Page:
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The Internet and Contemporary Evangelical Reception of The Pilgrim's Progress

December 2020

Introduction, and access to full pre-publication submission, below.

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The Internet and Contemporary Evangelical Reception of The Pilgrim's Progress

Andy Draycott

Talbot School of Theology, Biola University



Final Journal Submission Copy (Introduction below, full text by attachment)

For quotation in research, please see the copy of record:

Andy Draycott (2020) , The Internet and Contemporary Evangelical Reception of The Pilgrim's Progress, Bunyan Studies. A Journal of Reformation and Nonconformist Culture, 24, 2020, pp.93-113.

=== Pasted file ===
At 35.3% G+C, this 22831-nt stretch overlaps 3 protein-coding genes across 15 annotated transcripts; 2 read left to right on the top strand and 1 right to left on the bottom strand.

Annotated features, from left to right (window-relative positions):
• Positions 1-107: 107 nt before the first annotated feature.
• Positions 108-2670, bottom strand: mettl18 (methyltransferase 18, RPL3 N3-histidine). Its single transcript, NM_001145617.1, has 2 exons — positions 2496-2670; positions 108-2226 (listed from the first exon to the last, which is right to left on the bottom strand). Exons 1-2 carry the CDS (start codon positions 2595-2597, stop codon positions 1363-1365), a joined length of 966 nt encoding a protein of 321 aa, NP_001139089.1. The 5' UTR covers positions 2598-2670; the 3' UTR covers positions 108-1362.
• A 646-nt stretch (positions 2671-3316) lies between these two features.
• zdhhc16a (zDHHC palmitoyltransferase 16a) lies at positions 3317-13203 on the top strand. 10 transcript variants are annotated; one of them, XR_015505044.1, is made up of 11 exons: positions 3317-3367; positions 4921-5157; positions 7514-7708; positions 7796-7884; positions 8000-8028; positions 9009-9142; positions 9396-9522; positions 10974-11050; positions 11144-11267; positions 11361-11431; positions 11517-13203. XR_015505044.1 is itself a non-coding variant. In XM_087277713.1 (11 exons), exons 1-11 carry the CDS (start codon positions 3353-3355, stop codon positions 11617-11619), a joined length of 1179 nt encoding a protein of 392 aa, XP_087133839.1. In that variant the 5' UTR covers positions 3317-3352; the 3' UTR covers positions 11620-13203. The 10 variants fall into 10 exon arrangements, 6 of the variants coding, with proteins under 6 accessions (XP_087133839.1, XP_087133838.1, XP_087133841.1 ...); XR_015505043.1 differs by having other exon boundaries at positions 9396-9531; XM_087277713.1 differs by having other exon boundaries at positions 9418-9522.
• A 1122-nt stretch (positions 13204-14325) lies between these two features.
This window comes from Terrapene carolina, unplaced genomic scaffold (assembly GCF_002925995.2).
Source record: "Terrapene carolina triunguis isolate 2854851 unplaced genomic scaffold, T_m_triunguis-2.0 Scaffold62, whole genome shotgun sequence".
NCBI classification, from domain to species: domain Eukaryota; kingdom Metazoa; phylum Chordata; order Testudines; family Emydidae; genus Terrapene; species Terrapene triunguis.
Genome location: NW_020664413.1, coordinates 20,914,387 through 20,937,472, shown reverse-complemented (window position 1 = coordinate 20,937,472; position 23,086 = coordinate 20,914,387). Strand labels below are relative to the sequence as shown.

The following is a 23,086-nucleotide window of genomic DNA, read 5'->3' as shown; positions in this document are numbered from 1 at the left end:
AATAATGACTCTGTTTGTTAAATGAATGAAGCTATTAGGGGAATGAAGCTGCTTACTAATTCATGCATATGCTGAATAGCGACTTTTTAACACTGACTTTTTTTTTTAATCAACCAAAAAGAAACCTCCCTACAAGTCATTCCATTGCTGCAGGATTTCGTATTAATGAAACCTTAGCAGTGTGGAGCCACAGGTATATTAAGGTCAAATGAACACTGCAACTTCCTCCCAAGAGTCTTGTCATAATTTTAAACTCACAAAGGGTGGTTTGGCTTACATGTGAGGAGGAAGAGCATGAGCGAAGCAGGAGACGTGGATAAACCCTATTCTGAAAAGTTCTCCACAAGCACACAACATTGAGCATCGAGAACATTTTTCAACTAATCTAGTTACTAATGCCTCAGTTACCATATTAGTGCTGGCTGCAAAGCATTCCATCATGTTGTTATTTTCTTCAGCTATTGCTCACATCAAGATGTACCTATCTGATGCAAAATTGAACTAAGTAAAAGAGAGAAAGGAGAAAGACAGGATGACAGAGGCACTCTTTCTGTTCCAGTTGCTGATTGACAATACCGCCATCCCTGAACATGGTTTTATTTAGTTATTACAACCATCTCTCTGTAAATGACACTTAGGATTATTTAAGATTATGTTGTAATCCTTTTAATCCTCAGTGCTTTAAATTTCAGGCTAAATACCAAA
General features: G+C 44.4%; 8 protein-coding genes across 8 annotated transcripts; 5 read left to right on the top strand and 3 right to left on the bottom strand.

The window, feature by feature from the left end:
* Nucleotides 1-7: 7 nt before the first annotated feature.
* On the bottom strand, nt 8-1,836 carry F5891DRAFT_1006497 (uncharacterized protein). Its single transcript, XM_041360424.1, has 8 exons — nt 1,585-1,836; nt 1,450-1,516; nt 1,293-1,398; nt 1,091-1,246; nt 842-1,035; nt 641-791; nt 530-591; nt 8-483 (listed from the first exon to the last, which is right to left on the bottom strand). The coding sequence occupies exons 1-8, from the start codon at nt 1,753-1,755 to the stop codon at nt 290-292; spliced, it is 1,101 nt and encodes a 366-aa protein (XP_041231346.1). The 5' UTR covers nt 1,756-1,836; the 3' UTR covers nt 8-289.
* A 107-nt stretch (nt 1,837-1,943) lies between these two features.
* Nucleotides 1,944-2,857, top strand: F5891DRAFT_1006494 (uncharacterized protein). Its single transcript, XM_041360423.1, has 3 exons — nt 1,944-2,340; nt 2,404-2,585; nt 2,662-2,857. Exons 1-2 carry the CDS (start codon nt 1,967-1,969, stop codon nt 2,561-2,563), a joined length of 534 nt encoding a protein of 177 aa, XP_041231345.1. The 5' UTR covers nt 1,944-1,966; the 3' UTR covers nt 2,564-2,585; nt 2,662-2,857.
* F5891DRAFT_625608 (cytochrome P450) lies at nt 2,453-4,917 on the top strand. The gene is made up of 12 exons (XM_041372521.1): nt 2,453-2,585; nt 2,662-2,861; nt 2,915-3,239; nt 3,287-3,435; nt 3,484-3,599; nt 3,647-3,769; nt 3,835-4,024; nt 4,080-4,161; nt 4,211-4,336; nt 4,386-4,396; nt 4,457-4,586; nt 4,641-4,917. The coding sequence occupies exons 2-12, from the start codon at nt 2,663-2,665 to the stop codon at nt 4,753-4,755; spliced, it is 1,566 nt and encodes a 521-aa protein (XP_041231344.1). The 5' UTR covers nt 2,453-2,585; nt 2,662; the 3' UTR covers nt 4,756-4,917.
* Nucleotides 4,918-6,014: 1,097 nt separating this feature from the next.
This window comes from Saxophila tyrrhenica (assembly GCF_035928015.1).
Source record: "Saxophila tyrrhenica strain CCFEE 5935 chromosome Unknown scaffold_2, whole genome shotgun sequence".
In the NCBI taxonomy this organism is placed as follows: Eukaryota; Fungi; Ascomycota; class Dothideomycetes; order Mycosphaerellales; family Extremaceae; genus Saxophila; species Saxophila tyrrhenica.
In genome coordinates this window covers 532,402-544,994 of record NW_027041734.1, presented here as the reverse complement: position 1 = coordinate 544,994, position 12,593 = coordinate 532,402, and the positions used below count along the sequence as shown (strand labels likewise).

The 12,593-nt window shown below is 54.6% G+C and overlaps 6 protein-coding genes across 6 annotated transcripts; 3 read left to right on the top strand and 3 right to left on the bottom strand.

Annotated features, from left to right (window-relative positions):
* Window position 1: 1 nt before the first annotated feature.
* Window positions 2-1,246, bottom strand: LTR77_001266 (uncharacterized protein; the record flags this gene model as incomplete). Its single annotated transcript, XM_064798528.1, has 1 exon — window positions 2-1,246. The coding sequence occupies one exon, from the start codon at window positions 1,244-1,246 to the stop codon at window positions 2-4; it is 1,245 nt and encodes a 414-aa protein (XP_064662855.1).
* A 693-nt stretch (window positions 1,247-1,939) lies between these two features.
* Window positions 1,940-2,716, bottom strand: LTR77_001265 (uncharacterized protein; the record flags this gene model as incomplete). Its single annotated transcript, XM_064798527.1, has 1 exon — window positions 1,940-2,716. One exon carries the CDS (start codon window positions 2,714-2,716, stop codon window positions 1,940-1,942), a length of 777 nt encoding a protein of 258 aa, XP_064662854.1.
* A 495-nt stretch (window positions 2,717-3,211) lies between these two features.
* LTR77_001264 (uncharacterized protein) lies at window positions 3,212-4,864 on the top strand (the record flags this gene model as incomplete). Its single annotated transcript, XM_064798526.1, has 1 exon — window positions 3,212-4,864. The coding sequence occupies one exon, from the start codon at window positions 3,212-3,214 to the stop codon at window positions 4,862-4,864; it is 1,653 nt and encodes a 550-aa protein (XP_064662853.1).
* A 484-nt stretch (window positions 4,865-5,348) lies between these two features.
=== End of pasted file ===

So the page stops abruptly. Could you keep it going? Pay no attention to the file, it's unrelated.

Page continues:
In the first detailed scholarly examination of the twentieth century evangelical book trade, Daniel Vaca chooses an apt cartoon illustration demonstrating the way in which mid-twentieth-century American evangelical book publishers used perennial favourites of Protestant orthodoxy to bolster their readership against the assaults of modern liberal Christianity and looming secular atheism. The Bible is, of course, the large book that leads a cohort of Christian publishers’ titles into battle against enemy books with titles such as ‘False Philosophy,’ ‘Science So-Called,’ ‘Cheap Novel’.[i] For my purposes, although Vaca does not remark on it, it is significant that the book title following immediately behind the Bible is John Bunyan’s The Pilgrim’s Progress. Long since out of copyright and thus a cheap publishing option, we know that The Pilgrim’s Progress is considered a classic, one that had been a ‘steady seller’ throughout the eighteenth and nineteenth centuries and well into the twentieth.[ii] The cartoon suggests that Evangelical consumers, perusing their mail order catalogues to counter the godless texts increasingly appearing in their schools, libraries and bookstores, might be comforted by John Bunyan’s familiar orthodoxy. The Pilgrim’s Progress is seen as the foremost product of a Puritan Protestant heritage that flows through to the beliefs and piety of the modern evangelical believer.[iii] Bunyan’s book – in which Christian does battle, always supported by the Bible in quotation, allusion and marginal references – itself becomes a Christian fighter against godless foes seeking to gain an entrance in the Christian home. Jumping forward nearly a century to the 2020s, Vaca indicates that the nearly wholesale closure of once ubiquitous Christian bookstores means that evangelical book publishers now carry out their trade on the internet. With wifi access through multiple hand-held devices, besides the family computer, what does this battle look like today?